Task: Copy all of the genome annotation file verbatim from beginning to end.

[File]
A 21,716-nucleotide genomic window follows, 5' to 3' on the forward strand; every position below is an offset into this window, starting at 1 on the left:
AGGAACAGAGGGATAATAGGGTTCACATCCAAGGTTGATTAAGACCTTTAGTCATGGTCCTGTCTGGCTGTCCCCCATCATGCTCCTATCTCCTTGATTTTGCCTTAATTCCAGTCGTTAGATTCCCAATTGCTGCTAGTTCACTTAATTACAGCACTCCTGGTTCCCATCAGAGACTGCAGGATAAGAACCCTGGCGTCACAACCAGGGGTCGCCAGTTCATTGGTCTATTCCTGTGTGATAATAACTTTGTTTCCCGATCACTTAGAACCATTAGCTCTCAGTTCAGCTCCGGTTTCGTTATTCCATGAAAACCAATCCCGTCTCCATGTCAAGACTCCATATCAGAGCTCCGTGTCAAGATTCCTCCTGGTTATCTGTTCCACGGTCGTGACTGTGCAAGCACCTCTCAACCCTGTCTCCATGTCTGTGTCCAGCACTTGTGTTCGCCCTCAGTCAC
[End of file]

A 21,716-nucleotide genomic window follows, 5' to 3' on the forward strand; every position below is an offset into this window, starting at 1 on the left:
AGGAACAGAGGGATAATAGGGTTCACATCCAAGGTTGATTAAGACCTTTAGTCATGGTCCTGTCTGGCTGTCCCCCATCATGCTCCTATCTCCTTGATTTTGCCTTAATTCCAGTCGTTAGATTCCCAATTGCTGCTAGTTCACTTAATTACAGCACTCCTGGTTCCCATCAGAGACTGCAGGATAAGAACCCTGGCGTCACAACCAGGGGTCGCCAGTTCATTGGTCTATTCCTGTGTGATAATAACTTTGTTTCCCGATCACTTAGAACCATTAGCTCTCAGTTCAGCTCCGGTTTCGTTATTCCATGAAAACCAATCCCGTCTCCATGTCAAGACTCCATATCAGAGCTCCGTGTCAAGATTCCTCCTGGTTATCTGTTCCACGGTCGTGACTGTGCAAGCACCTCTCAACCCTGTCTCCATGTCTGTGTCCAGCACTTGTGTTCGCCCTCAGTCAC